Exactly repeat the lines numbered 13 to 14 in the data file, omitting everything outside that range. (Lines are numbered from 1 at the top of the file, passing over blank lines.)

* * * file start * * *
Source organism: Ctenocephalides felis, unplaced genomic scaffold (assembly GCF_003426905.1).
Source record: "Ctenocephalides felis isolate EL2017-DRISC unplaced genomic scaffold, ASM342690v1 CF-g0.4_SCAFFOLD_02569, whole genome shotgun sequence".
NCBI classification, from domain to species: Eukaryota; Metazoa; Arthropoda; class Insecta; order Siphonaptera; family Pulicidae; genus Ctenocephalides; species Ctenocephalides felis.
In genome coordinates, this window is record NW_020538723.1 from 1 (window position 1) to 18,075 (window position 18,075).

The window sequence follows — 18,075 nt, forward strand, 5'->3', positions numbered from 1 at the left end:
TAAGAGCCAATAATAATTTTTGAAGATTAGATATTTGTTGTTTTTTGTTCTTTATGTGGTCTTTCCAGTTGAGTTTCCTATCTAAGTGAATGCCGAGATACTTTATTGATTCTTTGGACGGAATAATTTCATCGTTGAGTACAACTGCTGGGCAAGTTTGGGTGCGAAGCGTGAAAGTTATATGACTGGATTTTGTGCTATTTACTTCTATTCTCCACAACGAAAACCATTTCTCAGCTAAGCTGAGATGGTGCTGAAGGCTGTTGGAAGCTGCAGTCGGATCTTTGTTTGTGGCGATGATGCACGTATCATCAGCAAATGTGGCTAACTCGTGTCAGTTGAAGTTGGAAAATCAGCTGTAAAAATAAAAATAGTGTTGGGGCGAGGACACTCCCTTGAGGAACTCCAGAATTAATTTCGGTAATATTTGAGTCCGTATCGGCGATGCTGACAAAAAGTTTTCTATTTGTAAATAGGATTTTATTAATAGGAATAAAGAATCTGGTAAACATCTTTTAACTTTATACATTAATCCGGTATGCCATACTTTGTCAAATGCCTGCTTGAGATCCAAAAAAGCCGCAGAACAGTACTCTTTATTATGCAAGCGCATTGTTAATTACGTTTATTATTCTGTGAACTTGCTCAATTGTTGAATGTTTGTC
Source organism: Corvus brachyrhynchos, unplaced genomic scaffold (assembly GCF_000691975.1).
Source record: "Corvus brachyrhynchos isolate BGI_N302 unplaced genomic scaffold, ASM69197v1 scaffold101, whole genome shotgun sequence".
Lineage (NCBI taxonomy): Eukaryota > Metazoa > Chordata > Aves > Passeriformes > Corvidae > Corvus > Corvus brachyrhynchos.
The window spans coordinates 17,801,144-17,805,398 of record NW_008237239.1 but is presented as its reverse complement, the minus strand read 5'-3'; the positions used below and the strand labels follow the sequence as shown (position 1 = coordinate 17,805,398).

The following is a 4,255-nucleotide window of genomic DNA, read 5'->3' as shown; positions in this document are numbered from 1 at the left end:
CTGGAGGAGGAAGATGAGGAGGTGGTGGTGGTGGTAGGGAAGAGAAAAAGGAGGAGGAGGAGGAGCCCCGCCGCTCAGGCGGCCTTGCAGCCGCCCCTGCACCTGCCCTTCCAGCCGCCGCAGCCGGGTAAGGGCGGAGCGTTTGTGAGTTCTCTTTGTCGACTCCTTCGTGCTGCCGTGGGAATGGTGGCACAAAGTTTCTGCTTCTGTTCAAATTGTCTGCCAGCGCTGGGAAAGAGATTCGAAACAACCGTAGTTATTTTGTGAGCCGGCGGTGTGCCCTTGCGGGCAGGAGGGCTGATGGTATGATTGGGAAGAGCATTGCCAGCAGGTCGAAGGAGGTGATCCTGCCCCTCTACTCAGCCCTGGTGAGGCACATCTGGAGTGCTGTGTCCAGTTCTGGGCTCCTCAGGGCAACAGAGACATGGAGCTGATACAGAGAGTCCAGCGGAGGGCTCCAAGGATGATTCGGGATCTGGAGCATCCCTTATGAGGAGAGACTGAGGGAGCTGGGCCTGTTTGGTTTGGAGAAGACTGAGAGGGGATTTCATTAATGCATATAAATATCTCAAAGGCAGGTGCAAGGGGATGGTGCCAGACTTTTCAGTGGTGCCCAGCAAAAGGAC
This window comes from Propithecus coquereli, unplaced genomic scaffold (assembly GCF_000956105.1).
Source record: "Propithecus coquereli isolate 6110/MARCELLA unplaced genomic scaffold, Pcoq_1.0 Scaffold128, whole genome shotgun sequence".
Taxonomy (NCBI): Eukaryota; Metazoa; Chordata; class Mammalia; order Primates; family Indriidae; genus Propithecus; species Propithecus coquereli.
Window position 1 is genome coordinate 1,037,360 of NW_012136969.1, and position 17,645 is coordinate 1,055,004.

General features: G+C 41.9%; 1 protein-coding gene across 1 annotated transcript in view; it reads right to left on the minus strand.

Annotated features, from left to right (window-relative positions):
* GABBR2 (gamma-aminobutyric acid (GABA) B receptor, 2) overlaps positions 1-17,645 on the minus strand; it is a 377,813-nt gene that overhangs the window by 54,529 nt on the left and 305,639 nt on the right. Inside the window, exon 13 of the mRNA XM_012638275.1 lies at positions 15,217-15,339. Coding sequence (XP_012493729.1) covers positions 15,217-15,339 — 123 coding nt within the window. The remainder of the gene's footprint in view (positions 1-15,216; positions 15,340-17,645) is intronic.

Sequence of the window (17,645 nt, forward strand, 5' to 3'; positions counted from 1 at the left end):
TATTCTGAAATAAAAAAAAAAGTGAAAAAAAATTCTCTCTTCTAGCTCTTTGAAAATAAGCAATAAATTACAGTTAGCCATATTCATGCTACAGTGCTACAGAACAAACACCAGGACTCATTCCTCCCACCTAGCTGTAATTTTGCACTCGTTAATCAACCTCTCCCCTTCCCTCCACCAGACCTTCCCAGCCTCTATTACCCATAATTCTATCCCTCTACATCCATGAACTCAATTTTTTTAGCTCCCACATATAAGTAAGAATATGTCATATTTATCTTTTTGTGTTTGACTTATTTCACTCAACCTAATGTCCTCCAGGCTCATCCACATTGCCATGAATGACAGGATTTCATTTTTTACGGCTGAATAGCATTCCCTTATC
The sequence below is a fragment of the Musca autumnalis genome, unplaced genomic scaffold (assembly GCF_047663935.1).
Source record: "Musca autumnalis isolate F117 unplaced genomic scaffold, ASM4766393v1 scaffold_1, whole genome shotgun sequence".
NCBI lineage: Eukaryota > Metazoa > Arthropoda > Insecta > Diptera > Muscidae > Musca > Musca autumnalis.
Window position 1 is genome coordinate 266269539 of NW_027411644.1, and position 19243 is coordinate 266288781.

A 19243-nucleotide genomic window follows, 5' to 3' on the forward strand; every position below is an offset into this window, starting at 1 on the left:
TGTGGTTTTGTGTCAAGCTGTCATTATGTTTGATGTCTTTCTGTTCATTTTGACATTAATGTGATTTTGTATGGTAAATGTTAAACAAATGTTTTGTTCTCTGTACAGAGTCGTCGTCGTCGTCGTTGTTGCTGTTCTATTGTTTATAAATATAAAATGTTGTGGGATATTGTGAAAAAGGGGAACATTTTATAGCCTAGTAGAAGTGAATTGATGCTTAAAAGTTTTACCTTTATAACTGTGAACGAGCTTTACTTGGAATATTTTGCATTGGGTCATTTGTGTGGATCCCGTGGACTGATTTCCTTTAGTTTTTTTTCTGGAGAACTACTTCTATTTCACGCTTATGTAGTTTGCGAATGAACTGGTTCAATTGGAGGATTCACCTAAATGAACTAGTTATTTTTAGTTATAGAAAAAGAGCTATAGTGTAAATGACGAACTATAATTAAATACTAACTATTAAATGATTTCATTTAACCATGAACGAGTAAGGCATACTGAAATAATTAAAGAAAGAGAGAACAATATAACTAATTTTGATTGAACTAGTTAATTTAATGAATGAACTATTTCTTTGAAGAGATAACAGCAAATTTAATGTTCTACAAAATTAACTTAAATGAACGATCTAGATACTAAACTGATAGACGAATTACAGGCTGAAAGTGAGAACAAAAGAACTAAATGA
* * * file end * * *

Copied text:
This window comes from Propithecus coquereli, unplaced genomic scaffold (assembly GCF_000956105.1).
Source record: "Propithecus coquereli isolate 6110/MARCELLA unplaced genomic scaffold, Pcoq_1.0 Scaffold128, whole genome shotgun sequence".